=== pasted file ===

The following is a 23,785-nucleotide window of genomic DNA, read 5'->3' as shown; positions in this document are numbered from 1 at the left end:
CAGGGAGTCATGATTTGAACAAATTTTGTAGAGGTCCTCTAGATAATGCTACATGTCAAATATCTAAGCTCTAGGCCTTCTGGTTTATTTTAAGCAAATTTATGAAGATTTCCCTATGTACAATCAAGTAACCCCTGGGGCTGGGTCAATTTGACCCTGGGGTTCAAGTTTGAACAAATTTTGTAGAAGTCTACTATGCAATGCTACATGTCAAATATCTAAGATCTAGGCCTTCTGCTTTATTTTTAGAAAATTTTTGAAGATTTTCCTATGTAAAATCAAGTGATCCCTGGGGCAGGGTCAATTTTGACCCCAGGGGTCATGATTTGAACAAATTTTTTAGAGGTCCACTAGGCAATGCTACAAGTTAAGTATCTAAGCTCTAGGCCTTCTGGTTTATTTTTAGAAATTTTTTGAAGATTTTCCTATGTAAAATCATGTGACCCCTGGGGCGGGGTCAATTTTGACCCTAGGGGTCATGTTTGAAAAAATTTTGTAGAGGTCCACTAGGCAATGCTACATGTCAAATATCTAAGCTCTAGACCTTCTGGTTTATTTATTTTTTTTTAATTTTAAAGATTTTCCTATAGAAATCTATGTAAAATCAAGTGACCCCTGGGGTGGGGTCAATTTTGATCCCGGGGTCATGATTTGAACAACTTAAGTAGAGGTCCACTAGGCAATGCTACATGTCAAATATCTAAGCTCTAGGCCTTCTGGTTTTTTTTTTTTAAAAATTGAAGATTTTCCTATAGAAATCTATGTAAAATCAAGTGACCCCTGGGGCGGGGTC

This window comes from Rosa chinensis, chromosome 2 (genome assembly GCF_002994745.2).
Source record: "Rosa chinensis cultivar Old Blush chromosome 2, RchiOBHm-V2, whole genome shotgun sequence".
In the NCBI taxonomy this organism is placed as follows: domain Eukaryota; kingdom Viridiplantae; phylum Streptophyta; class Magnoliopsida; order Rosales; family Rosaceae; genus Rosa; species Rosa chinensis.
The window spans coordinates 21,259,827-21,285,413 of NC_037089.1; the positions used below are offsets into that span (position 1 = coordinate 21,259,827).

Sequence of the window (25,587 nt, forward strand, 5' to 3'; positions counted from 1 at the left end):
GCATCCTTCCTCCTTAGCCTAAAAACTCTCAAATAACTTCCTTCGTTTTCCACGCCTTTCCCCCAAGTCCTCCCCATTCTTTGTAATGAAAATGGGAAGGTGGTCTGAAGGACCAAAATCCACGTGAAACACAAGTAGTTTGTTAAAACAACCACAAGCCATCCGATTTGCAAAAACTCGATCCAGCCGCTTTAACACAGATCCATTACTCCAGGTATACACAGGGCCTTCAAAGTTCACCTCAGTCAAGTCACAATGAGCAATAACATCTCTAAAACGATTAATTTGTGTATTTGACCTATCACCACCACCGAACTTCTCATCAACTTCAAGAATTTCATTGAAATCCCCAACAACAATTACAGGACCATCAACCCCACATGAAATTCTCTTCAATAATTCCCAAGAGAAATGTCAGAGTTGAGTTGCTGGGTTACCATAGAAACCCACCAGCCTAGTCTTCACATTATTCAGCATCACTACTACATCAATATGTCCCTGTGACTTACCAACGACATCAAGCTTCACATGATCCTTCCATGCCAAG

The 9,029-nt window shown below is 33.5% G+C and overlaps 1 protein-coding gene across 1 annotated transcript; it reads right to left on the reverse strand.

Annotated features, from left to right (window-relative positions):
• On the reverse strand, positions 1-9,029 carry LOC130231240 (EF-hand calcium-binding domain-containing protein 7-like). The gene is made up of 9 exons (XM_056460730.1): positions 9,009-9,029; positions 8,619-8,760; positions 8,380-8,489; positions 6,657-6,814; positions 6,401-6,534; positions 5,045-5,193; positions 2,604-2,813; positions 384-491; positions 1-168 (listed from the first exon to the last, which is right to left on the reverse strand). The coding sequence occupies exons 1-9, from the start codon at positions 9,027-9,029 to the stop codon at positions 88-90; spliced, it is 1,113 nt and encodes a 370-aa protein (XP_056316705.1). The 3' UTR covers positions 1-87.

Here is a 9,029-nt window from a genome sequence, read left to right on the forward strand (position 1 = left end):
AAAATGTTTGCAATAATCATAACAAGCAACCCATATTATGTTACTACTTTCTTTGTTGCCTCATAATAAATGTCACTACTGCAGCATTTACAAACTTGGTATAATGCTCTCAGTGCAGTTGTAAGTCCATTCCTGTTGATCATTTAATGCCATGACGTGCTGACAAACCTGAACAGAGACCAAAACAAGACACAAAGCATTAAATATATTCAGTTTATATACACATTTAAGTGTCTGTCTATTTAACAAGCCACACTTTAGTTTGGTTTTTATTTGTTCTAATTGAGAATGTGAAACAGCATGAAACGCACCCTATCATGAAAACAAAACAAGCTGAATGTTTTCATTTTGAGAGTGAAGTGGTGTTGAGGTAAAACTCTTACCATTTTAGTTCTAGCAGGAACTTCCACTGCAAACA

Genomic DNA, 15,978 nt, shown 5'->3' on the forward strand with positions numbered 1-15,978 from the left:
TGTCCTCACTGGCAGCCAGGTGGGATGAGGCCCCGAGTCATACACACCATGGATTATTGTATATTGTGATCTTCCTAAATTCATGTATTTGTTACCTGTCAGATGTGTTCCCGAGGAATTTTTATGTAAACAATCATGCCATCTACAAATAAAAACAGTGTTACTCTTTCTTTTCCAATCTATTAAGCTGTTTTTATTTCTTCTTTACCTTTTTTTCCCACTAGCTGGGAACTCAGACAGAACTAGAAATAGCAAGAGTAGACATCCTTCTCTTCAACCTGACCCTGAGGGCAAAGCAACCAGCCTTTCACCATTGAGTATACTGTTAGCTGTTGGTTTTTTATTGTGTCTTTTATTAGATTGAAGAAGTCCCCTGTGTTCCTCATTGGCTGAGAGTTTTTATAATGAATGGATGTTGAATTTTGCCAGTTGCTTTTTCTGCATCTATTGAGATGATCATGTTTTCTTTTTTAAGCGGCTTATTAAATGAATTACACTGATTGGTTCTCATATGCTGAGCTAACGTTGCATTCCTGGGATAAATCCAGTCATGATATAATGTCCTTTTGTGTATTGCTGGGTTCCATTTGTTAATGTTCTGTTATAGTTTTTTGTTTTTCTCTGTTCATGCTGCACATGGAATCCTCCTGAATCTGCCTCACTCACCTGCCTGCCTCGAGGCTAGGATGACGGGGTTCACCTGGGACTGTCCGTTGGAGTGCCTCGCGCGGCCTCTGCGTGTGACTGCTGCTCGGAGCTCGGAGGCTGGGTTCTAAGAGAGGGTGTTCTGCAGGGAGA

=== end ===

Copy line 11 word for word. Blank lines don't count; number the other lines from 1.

• On the reverse strand, positions 1-9,029 carry LOC130231240 (EF-hand calcium-binding domain-containing protein 7-like). The gene is made up of 9 exons (XM_056460730.1): positions 9,009-9,029; positions 8,619-8,760; positions 8,380-8,489; positions 6,657-6,814; positions 6,401-6,534; positions 5,045-5,193; positions 2,604-2,813; positions 384-491; positions 1-168 (listed from the first exon to the last, which is right to left on the reverse strand). The coding sequence occupies exons 1-9, from the start codon at positions 9,027-9,029 to the stop codon at positions 88-90; spliced, it is 1,113 nt and encodes a 370-aa protein (XP_056316705.1). The 3' UTR covers positions 1-87.